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The Italian Royal Army’s Counterinsurgency Operations in Africa, 1922-1940
FASANOTTI Federica Saini: Vincere. The Italian Royal Army’s Counterinsurgency Operations in Africa, 1922-1940
Englisch, 204 Seiten, 14 s/w-Abbildungen, Register, gebunden mit Schutzumschlag
Vincere! presents an overview of the counterinsurgency operations carried out by the Italian Royal Army from 1922 to 1941 in Libya and Ethiopia. Based on ten years of study conducted in the Italian archives and on the ground, this volume looks at a period when the Italian Royal Army faced significant new challenges in the conduct of war. Facing new challenges in an atypical theater of war, Italian Royal Army forces learned significant lessons that would shape the conduct of future combat. In the period covered in this work, Italian Royal Army forces had to adapt to new terrain, while modifying their techniques and methods in relation to the local populations and the overall characteristics of the territories in Africa. Moving away from a reliance on heavy, slow battalions formed for the most part by Italian troops, the Italians instead turned to mobile units, lightly armed and composed primarily by African troops who were able to respond quickly to the needs of this kind of war. Men coming from the loyal Eritrean colony, from Somalia, Libya, from the countries on the Red Sea and even from Ethiopia, progressively replaced Italian troops. In Libya, warfighting and counterinsurgency operations were conducted mainly by regular infantry (Libyan battalions, Méharists, Saharian) and cavalry units (Savaris and Spahis), while in Ethiopia, regular and irregular bands were used. Vincere! offers a look at some of the earliest irregular warfare and counterinsurgency operations the modern Italian forces ever conducted.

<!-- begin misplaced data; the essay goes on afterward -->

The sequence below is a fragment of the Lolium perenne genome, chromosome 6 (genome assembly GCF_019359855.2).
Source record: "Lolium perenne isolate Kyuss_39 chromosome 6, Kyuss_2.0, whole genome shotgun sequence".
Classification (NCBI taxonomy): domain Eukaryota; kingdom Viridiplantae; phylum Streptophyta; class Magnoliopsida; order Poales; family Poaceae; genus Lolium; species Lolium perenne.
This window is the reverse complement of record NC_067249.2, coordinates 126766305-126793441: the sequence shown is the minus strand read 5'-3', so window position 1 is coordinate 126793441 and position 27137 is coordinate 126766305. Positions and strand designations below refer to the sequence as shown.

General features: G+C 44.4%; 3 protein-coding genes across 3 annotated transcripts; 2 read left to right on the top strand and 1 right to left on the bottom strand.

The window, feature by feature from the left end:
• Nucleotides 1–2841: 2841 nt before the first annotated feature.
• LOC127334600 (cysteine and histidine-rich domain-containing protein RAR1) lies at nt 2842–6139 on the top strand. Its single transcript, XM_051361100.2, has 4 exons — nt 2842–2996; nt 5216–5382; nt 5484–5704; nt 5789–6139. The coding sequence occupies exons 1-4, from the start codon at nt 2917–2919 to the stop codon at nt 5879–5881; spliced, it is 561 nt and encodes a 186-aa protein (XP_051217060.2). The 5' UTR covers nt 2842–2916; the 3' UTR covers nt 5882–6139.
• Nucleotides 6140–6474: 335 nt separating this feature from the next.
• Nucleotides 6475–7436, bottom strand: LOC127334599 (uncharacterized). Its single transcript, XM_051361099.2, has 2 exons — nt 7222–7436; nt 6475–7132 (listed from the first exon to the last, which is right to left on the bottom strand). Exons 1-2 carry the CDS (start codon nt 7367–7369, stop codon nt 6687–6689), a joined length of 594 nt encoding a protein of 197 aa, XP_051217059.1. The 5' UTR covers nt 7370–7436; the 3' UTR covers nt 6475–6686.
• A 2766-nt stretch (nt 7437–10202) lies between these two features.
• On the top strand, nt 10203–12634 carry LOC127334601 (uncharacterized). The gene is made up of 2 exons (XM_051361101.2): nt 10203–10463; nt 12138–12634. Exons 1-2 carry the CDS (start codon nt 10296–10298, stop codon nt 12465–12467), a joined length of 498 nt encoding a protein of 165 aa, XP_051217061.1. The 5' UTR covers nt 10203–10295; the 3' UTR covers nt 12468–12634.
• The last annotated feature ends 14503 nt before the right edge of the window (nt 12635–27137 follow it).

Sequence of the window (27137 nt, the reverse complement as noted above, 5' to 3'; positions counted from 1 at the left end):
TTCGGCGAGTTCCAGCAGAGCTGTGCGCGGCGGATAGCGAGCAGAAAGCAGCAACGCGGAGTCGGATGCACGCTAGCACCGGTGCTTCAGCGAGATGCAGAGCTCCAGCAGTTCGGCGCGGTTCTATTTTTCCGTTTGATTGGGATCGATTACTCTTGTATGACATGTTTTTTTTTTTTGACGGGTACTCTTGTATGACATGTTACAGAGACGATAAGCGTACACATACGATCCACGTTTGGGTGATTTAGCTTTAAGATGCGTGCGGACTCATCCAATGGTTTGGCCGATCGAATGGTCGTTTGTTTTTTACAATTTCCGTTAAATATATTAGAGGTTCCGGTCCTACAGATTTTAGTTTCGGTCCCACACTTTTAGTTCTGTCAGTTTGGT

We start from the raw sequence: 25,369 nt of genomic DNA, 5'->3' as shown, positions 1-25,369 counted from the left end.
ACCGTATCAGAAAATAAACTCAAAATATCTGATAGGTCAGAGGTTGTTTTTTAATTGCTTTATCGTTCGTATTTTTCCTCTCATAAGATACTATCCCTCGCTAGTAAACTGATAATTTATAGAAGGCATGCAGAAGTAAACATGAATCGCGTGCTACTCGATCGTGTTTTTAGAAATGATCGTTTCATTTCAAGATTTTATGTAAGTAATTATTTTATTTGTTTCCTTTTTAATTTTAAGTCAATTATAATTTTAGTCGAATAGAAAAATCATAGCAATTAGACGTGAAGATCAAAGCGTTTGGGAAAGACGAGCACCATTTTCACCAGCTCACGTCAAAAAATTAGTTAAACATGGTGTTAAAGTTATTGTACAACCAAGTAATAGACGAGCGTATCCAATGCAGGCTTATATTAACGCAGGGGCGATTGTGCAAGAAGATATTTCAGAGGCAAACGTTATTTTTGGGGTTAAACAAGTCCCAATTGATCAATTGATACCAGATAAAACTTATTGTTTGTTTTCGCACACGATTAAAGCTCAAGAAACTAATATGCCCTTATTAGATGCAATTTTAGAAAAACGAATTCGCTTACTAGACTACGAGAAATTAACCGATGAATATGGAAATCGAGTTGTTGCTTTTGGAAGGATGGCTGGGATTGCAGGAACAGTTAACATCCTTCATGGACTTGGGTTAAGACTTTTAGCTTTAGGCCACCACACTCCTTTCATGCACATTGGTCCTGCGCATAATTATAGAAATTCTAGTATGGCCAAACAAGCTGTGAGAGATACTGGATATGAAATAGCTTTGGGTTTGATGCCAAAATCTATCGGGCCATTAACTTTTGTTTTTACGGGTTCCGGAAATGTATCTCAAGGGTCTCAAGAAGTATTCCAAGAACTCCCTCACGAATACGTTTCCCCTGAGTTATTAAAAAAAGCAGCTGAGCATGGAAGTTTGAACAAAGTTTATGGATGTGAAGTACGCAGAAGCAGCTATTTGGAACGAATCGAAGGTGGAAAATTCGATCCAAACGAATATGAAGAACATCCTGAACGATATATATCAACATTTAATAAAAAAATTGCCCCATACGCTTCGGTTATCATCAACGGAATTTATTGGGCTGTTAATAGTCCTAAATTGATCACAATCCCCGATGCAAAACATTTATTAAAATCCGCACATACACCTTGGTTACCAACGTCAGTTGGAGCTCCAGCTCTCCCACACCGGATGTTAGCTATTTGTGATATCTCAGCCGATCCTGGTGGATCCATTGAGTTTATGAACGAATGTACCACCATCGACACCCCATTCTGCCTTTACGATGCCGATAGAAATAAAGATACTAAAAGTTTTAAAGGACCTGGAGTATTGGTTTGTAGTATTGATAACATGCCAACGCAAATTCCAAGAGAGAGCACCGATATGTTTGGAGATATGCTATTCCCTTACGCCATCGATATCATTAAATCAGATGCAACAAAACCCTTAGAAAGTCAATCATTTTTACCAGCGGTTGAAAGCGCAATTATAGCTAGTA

Italian forces faced local populations while conducting counterinsurgency (COIN) operations in what was, for them, a new theater of war. In Libya, the rebellion was quelled in the space of ten years, at an admittedly high price for the regional forces. In Ethiopia, where COIN operations were interrupted by World War II, the available data suggests that military actions, accompanied by a more responsible policy toward the population, would have eventually defeated the insurgency. The use of airpower in Ethiopia made a huge difference, and its lessons were learned long before the French experience in Algeria. The Italians waged counterinsurgency operations over twenty years in two geographically separate theaters, and in two very different operational environments and much of value for current practitioners and scholars can be learned from these different experiences.
Federica Saini Fasanotti graduated in Contemporary History with honors and then gained a PhD at the University of Milan. She is a non-resident senior fellow at the Brookings Institution in Washington, DC. She has published five books on military history and her many essays and articles have appeared in a number of journals and historical magazines.